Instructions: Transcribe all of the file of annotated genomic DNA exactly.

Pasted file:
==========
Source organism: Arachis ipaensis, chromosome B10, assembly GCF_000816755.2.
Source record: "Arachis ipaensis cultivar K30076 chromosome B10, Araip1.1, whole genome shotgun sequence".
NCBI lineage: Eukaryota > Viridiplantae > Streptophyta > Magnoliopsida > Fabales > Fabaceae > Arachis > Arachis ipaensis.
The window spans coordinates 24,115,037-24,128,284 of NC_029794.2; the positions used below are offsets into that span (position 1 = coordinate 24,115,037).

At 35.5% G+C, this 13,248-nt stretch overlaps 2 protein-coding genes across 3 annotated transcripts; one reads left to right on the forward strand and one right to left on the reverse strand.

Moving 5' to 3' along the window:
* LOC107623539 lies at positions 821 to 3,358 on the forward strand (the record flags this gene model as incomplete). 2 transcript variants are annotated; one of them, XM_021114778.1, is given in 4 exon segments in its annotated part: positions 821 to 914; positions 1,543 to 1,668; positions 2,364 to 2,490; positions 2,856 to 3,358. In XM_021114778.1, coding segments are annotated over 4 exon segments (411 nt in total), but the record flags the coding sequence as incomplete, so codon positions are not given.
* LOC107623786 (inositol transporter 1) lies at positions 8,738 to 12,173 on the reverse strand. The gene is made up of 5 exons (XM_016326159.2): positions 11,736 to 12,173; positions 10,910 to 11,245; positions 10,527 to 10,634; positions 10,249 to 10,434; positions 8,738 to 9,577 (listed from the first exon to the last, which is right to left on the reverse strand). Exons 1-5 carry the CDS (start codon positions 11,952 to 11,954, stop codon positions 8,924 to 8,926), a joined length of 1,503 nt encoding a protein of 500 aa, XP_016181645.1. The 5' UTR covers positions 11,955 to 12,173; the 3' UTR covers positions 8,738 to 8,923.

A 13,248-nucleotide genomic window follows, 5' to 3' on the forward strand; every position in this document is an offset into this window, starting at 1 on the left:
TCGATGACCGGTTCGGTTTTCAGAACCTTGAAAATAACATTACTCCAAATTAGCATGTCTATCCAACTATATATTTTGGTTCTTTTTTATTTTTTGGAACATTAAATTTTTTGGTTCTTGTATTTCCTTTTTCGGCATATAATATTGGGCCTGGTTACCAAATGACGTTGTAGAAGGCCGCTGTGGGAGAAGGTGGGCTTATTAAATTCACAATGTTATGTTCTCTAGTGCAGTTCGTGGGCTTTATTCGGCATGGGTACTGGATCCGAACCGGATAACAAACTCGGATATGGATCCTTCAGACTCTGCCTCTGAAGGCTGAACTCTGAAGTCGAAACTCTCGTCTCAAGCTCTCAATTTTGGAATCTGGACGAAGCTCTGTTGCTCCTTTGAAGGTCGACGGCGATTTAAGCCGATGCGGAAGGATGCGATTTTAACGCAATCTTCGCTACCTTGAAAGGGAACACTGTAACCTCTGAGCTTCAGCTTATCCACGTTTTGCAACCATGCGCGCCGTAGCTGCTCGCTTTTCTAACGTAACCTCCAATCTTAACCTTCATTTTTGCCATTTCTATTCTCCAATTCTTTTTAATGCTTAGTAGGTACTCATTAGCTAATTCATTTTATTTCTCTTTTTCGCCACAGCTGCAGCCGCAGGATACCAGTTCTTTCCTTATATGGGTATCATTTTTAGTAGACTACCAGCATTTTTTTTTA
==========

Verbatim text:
Source organism: Arachis ipaensis, chromosome B10, assembly GCF_000816755.2.
Source record: "Arachis ipaensis cultivar K30076 chromosome B10, Araip1.1, whole genome shotgun sequence".
NCBI lineage: Eukaryota > Viridiplantae > Streptophyta > Magnoliopsida > Fabales > Fabaceae > Arachis > Arachis ipaensis.
The window spans coordinates 24,115,037-24,128,284 of NC_029794.2; the positions used below are offsets into that span (position 1 = coordinate 24,115,037).

At 35.5% G+C, this 13,248-nt stretch overlaps 2 protein-coding genes across 3 annotated transcripts; one reads left to right on the forward strand and one right to left on the reverse strand.

Moving 5' to 3' along the window:
* LOC107623539 lies at positions 821 to 3,358 on the forward strand (the record flags this gene model as incomplete). 2 transcript variants are annotated; one of them, XM_021114778.1, is given in 4 exon segments in its annotated part: positions 821 to 914; positions 1,543 to 1,668; positions 2,364 to 2,490; positions 2,856 to 3,358. In XM_021114778.1, coding segments are annotated over 4 exon segments (411 nt in total), but the record flags the coding sequence as incomplete, so codon positions are not given.
* LOC107623786 (inositol transporter 1) lies at positions 8,738 to 12,173 on the reverse strand. The gene is made up of 5 exons (XM_016326159.2): positions 11,736 to 12,173; positions 10,910 to 11,245; positions 10,527 to 10,634; positions 10,249 to 10,434; positions 8,738 to 9,577 (listed from the first exon to the last, which is right to left on the reverse strand). Exons 1-5 carry the CDS (start codon positions 11,952 to 11,954, stop codon positions 8,924 to 8,926), a joined length of 1,503 nt encoding a protein of 500 aa, XP_016181645.1. The 5' UTR covers positions 11,955 to 12,173; the 3' UTR covers positions 8,738 to 8,923.

A 13,248-nucleotide genomic window follows, 5' to 3' on the forward strand; every position in this document is an offset into this window, starting at 1 on the left:
TCGATGACCGGTTCGGTTTTCAGAACCTTGAAAATAACATTACTCCAAATTAGCATGTCTATCCAACTATATATTTTGGTTCTTTTTTATTTTTTGGAACATTAAATTTTTTGGTTCTTGTATTTCCTTTTTCGGCATATAATATTGGGCCTGGTTACCAAATGACGTTGTAGAAGGCCGCTGTGGGAGAAGGTGGGCTTATTAAATTCACAATGTTATGTTCTCTAGTGCAGTTCGTGGGCTTTATTCGGCATGGGTACTGGATCCGAACCGGATAACAAACTCGGATATGGATCCTTCAGACTCTGCCTCTGAAGGCTGAACTCTGAAGTCGAAACTCTCGTCTCAAGCTCTCAATTTTGGAATCTGGACGAAGCTCTGTTGCTCCTTTGAAGGTCGACGGCGATTTAAGCCGATGCGGAAGGATGCGATTTTAACGCAATCTTCGCTACCTTGAAAGGGAACACTGTAACCTCTGAGCTTCAGCTTATCCACGTTTTGCAACCATGCGCGCCGTAGCTGCTCGCTTTTCTAACGTAACCTCCAATCTTAACCTTCATTTTTGCCATTTCTATTCTCCAATTCTTTTTAATGCTTAGTAGGTACTCATTAGCTAATTCATTTTATTTCTCTTTTTCGCCACAGCTGCAGCCGCAGGATACCAGTTCTTTCCTTATATGGGTATCATTTTTAGTAGACTACCAGCATTTTTTTTTA